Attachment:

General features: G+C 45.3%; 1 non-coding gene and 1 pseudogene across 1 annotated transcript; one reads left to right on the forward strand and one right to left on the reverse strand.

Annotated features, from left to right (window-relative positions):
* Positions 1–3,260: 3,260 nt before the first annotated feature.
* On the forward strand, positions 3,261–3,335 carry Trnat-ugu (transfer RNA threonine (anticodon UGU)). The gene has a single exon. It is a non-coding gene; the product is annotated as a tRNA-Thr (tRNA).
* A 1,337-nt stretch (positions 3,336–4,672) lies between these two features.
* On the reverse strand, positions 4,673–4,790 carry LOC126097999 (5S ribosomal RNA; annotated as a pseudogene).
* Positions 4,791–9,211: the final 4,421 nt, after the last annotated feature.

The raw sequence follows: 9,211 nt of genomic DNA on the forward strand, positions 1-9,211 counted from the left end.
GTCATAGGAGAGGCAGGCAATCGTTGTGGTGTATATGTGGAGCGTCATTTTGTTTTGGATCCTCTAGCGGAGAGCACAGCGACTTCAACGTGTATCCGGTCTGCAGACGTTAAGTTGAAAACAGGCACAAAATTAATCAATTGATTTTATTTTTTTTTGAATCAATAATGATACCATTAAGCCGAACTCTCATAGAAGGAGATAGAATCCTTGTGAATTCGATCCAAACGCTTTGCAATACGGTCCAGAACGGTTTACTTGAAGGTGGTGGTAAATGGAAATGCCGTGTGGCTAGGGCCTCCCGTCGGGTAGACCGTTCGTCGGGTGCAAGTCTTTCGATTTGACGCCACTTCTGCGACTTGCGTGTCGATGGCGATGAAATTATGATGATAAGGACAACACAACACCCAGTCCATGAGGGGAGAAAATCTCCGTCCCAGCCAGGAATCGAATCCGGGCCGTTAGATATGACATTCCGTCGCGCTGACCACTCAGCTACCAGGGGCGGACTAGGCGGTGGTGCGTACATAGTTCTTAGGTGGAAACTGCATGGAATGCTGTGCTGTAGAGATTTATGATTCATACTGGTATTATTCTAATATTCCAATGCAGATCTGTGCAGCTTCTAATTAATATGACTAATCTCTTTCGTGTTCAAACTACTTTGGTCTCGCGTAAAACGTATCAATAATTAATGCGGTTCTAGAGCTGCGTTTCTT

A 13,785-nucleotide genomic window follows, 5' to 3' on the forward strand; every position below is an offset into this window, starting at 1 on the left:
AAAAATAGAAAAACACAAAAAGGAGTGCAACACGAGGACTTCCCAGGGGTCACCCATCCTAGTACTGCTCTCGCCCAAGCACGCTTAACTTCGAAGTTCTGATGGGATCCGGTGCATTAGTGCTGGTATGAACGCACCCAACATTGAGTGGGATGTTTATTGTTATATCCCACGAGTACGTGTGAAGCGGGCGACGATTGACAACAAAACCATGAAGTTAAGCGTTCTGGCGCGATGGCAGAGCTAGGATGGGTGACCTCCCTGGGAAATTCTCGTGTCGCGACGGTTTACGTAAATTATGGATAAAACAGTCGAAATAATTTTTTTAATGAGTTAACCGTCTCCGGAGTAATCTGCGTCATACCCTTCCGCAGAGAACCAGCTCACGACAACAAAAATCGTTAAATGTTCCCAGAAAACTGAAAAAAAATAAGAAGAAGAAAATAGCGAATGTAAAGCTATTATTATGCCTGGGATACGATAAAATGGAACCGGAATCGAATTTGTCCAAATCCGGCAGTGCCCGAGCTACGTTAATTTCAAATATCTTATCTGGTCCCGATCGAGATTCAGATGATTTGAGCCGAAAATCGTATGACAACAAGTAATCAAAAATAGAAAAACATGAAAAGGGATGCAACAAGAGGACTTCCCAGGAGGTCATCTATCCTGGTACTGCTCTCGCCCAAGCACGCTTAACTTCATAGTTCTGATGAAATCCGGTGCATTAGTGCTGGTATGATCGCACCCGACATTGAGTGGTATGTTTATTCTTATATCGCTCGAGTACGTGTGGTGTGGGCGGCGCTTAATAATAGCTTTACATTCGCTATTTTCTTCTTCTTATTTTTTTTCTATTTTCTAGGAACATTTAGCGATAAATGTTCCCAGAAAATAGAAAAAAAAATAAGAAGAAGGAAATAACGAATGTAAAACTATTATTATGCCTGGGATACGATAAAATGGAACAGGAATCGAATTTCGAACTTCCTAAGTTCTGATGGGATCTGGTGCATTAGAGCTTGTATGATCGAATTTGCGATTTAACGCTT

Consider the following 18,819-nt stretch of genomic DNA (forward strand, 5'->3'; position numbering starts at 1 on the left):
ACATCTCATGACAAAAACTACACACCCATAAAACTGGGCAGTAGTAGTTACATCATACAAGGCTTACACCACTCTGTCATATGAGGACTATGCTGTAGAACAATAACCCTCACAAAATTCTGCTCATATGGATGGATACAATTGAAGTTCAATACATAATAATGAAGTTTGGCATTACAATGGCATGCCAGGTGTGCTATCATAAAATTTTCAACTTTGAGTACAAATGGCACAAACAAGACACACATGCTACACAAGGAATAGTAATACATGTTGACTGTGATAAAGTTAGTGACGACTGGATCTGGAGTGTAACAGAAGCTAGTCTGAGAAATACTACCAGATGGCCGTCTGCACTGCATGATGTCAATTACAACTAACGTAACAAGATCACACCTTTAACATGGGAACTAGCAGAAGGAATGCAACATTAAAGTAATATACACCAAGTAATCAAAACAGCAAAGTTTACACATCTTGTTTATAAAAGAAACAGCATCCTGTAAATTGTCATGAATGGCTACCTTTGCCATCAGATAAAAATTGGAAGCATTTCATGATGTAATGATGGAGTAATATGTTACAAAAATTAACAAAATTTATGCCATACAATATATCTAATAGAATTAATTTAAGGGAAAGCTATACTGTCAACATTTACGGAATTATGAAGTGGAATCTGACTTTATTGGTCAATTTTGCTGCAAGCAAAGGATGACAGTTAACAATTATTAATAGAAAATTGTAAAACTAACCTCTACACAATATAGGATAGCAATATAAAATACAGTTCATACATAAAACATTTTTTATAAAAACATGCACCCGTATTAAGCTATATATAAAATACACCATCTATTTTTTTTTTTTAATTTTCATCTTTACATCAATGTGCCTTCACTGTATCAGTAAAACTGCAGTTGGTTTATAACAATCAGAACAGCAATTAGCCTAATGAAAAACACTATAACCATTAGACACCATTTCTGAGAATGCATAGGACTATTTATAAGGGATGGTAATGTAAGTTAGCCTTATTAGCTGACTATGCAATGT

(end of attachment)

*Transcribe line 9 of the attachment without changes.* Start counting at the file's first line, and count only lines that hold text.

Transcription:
GTCATAGGAGAGGCAGGCAATCGTTGTGGTGTATATGTGGAGCGTCATTTTGTTTTGGATCCTCTAGCGGAGAGCACAGCGACTTCAACGTGTATCCGGTCTGCAGACGTTAAGTTGAAAACAGGCACAAAATTAATCAATTGATTTTATTTTTTTTTGAATCAATAATGATACCATTAAGCCGAACTCTCATAGAAGGAGATAGAATCCTTGTGAATTCGATCCAAACGCTTTGCAATACGGTCCAGAACGGTTTACTTGAAGGTGGTGGTAAATGGAAATGCCGTGTGGCTAGGGCCTCCCGTCGGGTAGACCGTTCGTCGGGTGCAAGTCTTTCGATTTGACGCCACTTCTGCGACTTGCGTGTCGATGGCGATGAAATTATGATGATAAGGACAACACAACACCCAGTCCATGAGGGGAGAAAATCTCCGTCCCAGCCAGGAATCGAATCCGGGCCGTTAGATATGACATTCCGTCGCGCTGACCACTCAGCTACCAGGGGCGGACTAGGCGGTGGTGCGTACATAGTTCTTAGGTGGAAACTGCATGGAATGCTGTGCTGTAGAGATTTATGATTCATACTGGTATTATTCTAATATTCCAATGCAGATCTGTGCAGCTTCTAATTAATATGACTAATCTCTTTCGTGTTCAAACTACTTTGGTCTCGCGTAAAACGTATCAATAATTAATGCGGTTCTAGAGCTGCGTTTCTT